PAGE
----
Depressed people affect others:
Depression and elation are disturbances of emotion and as we are bonded to family and friends by emotion, mood disturbances inevitably affect relationships. For some immediate relatives the impact of an ongoing mood disturbance can be enormous. Surveys have shown that 40% of key relatives of people with depression are themselves sufficiently distressed to need help. It is the ongoing worry, social withdrawal and irritability that most upsets families.
Even if this is not a worry for you right now, it is vital that you understand what happens in relationships during depression, so that you can minimise the disruptive effect it may have on you and your family’s lifestyle. During a bout of depression or elation, the person’s perception of what their mood does to them, their family, and friends is often inaccurate. This perception can lead to the person feeling alone, isolated and misunderstood. Inevitably, this will in turn disturb close relationships. It also leads to inaccurate reporting of the extent of their mood disturbance and its consequences to the doctor. It is essential that a close friend or relative work jointly with the person with the mood disorder and the doctor or therapist as part of the management team. This three stranded team approach ensures that the necessary care and support is in place to reduce the person’s sense of isolation, that the doctor gets to know the full extent of the mood disturbance and that any adverse effect of the illness is addressed early, and better still, prevented. Concerned family members or friends usually want to help and they have a particularly important part to play in aiding recovery and limiting the damaging effect of mood disturbance. Not infrequently, the person who is ill may feel they are an additional burden on their families in expecting them to help and be supportive in this way, or they may see it as relatives are usually of enormous assistance, provided 18that they understand the facts about the mood disorder, have the ability to listen and can accept what the person is experiencing, without feeling they are responsible for relieving this distress.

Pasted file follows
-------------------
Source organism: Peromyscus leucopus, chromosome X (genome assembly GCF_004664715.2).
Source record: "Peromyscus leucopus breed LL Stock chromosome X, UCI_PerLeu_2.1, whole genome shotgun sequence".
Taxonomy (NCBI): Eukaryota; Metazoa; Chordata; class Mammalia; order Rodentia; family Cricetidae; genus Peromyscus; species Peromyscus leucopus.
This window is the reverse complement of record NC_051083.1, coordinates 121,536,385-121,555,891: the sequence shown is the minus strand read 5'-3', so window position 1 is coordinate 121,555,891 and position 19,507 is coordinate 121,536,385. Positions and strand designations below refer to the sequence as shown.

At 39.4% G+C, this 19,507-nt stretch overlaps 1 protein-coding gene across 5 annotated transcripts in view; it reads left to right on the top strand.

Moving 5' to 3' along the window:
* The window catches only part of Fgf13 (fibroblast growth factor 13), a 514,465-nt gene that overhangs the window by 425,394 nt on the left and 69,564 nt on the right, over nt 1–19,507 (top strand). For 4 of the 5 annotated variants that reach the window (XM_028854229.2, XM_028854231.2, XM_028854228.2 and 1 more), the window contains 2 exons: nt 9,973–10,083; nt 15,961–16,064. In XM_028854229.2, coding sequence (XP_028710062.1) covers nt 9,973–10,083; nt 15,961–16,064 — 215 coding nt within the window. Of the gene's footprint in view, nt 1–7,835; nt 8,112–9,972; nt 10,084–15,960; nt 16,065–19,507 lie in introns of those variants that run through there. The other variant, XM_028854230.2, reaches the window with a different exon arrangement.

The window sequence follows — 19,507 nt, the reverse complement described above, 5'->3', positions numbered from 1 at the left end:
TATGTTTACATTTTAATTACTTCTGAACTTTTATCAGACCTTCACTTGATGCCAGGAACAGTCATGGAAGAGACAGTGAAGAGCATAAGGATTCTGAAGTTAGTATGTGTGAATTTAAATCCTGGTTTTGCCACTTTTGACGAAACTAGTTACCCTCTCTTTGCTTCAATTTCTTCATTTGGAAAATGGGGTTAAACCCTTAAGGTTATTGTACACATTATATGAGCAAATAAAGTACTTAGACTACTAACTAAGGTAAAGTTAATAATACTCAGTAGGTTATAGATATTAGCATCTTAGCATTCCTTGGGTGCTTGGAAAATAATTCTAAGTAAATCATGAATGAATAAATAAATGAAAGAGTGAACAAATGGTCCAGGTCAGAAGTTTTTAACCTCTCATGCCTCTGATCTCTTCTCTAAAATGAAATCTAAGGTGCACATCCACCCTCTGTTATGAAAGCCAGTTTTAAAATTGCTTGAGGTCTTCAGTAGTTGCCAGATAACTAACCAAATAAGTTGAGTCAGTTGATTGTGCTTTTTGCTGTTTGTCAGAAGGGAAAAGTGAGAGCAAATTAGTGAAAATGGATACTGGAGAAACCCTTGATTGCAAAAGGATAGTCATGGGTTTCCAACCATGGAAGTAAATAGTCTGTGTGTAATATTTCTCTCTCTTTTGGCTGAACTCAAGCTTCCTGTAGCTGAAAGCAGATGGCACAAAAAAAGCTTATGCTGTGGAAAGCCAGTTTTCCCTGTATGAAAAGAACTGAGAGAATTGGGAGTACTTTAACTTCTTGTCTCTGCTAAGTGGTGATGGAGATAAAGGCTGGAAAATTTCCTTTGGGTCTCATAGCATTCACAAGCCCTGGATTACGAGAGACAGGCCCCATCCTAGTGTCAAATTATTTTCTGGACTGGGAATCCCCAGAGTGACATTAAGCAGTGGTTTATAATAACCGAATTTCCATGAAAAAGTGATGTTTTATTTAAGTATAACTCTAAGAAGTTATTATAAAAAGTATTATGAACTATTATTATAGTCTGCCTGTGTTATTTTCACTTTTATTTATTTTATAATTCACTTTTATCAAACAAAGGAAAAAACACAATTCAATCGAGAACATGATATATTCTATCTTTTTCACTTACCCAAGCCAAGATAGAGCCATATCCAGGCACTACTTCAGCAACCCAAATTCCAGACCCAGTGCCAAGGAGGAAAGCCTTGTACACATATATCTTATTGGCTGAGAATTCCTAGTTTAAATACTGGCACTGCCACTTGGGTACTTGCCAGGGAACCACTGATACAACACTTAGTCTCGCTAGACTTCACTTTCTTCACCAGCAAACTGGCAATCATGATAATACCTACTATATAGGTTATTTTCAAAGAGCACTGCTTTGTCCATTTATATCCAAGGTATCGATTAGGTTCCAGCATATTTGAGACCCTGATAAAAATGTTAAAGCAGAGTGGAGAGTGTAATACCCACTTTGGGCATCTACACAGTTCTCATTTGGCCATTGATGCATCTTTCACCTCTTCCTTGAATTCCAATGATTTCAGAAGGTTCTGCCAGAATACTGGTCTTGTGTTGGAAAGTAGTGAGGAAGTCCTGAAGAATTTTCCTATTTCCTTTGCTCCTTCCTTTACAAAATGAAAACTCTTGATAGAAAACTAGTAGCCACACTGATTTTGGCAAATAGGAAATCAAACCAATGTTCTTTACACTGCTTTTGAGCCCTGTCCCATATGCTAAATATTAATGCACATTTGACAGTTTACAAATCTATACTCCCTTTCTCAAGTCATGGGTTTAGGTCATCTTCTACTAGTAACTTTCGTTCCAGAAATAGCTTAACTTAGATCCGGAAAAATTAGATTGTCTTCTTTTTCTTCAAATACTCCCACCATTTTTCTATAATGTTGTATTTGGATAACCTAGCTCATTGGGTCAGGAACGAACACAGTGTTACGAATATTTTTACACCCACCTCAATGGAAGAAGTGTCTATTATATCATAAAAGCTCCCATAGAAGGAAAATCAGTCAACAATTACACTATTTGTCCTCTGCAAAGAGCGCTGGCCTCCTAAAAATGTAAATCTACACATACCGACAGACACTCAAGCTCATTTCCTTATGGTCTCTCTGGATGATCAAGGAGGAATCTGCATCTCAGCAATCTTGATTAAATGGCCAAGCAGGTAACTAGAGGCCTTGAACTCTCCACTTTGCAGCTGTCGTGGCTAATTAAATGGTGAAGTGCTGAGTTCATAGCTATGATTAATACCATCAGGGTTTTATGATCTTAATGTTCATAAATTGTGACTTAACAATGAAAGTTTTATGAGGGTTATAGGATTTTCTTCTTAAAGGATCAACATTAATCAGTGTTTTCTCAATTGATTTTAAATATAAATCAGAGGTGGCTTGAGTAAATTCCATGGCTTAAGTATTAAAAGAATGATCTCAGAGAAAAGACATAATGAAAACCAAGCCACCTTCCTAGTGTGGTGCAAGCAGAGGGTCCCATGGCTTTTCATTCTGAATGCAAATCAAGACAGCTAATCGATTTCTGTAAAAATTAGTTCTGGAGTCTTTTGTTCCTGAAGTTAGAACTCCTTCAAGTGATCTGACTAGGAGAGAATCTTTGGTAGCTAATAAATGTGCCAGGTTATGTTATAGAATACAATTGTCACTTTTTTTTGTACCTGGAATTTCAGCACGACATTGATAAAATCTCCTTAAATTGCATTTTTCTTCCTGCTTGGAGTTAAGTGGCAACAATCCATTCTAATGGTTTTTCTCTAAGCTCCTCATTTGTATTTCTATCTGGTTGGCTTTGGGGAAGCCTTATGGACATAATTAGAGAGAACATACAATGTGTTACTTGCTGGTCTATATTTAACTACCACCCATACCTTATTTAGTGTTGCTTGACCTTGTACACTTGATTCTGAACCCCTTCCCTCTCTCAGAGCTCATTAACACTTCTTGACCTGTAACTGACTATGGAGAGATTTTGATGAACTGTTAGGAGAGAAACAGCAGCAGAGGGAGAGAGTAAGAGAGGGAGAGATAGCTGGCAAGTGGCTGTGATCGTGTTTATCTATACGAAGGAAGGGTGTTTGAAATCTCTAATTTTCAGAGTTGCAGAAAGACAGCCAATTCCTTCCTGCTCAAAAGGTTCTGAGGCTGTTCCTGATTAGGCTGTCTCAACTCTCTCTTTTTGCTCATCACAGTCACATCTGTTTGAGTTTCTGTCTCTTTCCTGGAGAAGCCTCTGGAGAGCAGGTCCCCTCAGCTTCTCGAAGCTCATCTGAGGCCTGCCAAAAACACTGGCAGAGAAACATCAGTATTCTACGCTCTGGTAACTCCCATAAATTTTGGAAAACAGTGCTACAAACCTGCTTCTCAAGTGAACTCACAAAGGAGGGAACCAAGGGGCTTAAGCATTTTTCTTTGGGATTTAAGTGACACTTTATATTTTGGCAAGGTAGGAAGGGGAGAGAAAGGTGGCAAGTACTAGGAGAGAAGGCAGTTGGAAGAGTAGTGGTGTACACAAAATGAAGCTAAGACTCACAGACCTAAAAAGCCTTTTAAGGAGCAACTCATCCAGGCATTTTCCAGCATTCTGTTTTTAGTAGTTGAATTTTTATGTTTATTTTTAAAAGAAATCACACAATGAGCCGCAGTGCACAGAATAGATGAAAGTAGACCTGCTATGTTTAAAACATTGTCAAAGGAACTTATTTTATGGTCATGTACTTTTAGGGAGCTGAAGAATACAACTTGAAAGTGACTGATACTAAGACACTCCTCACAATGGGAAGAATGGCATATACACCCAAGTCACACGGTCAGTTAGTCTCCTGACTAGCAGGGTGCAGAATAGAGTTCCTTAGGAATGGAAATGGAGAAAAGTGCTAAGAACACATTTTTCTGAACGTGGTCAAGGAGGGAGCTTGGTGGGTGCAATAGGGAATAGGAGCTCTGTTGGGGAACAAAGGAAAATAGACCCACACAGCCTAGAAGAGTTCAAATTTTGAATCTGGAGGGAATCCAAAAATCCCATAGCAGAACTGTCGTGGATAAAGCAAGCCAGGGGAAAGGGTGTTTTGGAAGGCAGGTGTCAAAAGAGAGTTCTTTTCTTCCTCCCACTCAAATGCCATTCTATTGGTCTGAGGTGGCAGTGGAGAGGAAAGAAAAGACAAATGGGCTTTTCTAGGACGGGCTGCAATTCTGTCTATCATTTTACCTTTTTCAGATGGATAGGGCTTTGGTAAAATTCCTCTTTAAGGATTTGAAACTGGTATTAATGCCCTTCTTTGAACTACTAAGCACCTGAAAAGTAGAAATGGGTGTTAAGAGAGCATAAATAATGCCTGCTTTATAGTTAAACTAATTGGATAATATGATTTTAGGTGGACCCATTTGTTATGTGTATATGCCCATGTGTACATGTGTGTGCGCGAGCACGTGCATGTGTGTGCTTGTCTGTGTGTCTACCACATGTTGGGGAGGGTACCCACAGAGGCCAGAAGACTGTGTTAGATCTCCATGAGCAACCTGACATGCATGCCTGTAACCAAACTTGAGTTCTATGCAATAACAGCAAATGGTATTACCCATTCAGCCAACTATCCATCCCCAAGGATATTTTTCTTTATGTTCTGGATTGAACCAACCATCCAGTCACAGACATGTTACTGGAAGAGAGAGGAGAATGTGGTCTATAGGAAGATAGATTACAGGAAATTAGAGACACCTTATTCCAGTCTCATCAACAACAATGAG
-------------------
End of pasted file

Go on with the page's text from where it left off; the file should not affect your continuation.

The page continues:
Family members often find it hard to understand why people when depressed get to work, hold down jobs, and even socialise, yet at home they are irritable and withdrawn. What is even more perplexing is that they can snap out of depression when vistors call to the house. This is a wellrecognised aspect of depression of a mild to moderate, or even a severe, degree. Not infrequently when someone is admitted to hospital with a severe depression they can appear to be perfectly well for the first few hours or days, but then the true picture of depression emerges. In other words, they can reflexively and unconsciously put on a bright face when they go to the doctor or socialise, but cannot sustain it. The mask shown to the world, other than close family, is barely affected in the early stages of depression.
Afurther significant reason for involving a key relative, particularly a spouse, is that there may be a poor marital relationship either preventing full recovery or contributing to, or being the main cause of, the depression. Research has shown that where the well spouse is critical of the person with depression that a depressive relapse can be reliably predicted. In such instances, the impact of marital difficulties on the person may not be obvious to the doctor or therapist, as neither patient nor relativereports what is happening in their relationship, believing it to be irrelevant or that they are simply reluctant to address the matter as they see no ready solution. In addition, very often ongoing problems such as marital difficulties, financial problems or unresolved, prolonged grieving become so much part of the person’s life that they cannot necessarily see the effect it is having on their mood.
Finally, the constant train of altered perception, overly pessimistic in depression and...
Please join StudyMode to read the full document